Vacating a Final Restraining Order

Since a final restraining order (“FRO”) is final, permanent, and does not expire, the FRO and its effects will remain with you your entire life unless you have the FRO vacated.  To achieve this, you will have to make an application to vacate the FRO with the Superior Court.

 

Such application will require you to prepare and file a notice of motion and a brief in support of the motion.  You are required to provide notice to the victim protected by the FRO so that (s)he has the opportunity to oppose the motion to vacate.  The following factors, set forth in the seminal case of Carfagno v. Carfagno, 288 N.J. Super. 424 (Ch. Div. 1995), will be reviewed and considered by the court

  • Consent of the plaintiff to lift the order;
  • The plaintiff’s objective fear of the defendant;
  • Nature of the relationship between the parties today;
  • Contempt convictions;
  • Alcohol and drug involvement;
  • Other violent acts by the defendant;
  • Whether defendant has engaged in domestic violence counseling;
  • Age and health of the defendant;
  • Good faith of the plaintiff;
  • Orders entered in any other jurisdiction;
  • Other factors deemed relevant by the court.

For the court to consider these factors, the defendant must first make a basic showing in the application that there is a basis for the hearing.  If that basic showing is made, then the court will grant a hearing, at which the parties will have the right to testify, present other witnesses, cross examine witnesses, and present appropriate documentary evidence.

 

It is important to know, however, that even if you successfully have the FRO vacated, this does not erase the finding of domestic violence that was originally made by the court.  It simply allows the FRO to be lifted or vacated so that it does not exist anymore.  The finding of domestic violence remains a part of the court’s record, and the defendant’s name will remain on the National Domestic Violence Registry.  However, it does remove the threat that the defendant might be arrested at any time due to the plaintiff advising the police that the other party has violated the FRO.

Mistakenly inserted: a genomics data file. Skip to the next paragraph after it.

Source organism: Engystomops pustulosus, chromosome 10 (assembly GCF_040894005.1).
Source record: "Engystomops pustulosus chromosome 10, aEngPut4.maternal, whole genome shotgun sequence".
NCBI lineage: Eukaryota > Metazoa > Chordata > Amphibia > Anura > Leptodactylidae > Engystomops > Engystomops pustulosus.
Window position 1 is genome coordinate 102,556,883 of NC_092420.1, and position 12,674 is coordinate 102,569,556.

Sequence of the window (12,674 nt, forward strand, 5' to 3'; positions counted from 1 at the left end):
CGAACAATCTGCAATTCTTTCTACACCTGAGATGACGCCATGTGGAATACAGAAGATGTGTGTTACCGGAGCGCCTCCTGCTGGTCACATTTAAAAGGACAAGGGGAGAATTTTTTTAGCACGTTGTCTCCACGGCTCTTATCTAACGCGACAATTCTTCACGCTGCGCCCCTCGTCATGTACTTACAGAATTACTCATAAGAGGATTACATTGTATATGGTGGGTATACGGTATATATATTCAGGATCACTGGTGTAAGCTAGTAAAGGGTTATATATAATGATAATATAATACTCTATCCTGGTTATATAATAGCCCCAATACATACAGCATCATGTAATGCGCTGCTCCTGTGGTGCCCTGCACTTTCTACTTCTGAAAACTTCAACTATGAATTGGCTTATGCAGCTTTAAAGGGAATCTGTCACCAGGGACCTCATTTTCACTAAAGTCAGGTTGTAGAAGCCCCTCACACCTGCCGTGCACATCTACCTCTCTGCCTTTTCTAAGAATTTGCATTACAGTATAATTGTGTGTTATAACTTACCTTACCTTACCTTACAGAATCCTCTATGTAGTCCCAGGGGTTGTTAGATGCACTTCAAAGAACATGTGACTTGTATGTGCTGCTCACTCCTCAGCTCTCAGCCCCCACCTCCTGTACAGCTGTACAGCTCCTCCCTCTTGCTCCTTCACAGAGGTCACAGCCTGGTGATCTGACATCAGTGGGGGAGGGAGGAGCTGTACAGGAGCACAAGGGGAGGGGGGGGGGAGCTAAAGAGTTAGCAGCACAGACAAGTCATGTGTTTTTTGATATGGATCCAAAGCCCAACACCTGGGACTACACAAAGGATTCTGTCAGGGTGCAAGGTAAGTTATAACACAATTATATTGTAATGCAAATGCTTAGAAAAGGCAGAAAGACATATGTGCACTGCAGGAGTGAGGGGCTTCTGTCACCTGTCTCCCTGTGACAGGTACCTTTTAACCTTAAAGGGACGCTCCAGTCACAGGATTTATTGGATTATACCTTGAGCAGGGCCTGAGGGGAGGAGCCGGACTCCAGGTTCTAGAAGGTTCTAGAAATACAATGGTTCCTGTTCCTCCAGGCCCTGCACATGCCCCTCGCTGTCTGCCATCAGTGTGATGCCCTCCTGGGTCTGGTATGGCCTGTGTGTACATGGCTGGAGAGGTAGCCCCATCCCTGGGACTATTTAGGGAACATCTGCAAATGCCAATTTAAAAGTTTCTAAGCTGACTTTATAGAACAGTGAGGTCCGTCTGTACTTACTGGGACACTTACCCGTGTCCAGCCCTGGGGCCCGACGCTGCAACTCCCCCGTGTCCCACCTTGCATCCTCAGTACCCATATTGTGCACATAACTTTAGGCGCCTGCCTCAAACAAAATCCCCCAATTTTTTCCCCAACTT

This information has been compiled as a result of the numerous trials and domestic violence matters Kevin B. Legreide, Esq. has conducted and been involved in over the years.  Mr. Legreide is also very experienced in criminal and municipal matters and understands the relationship between a civil domestic violence matter and the pending criminal or municipal matter.

 

To discuss making a motion to vacate an FRO, call The Mark Law Firm now.  The Mark Law Firm provides assistance in domestic violence cases to all of Ocean and Monmouth Counties in central New Jersey and Somerset, Essex, Hunterdon, Union and Middlesex Counties.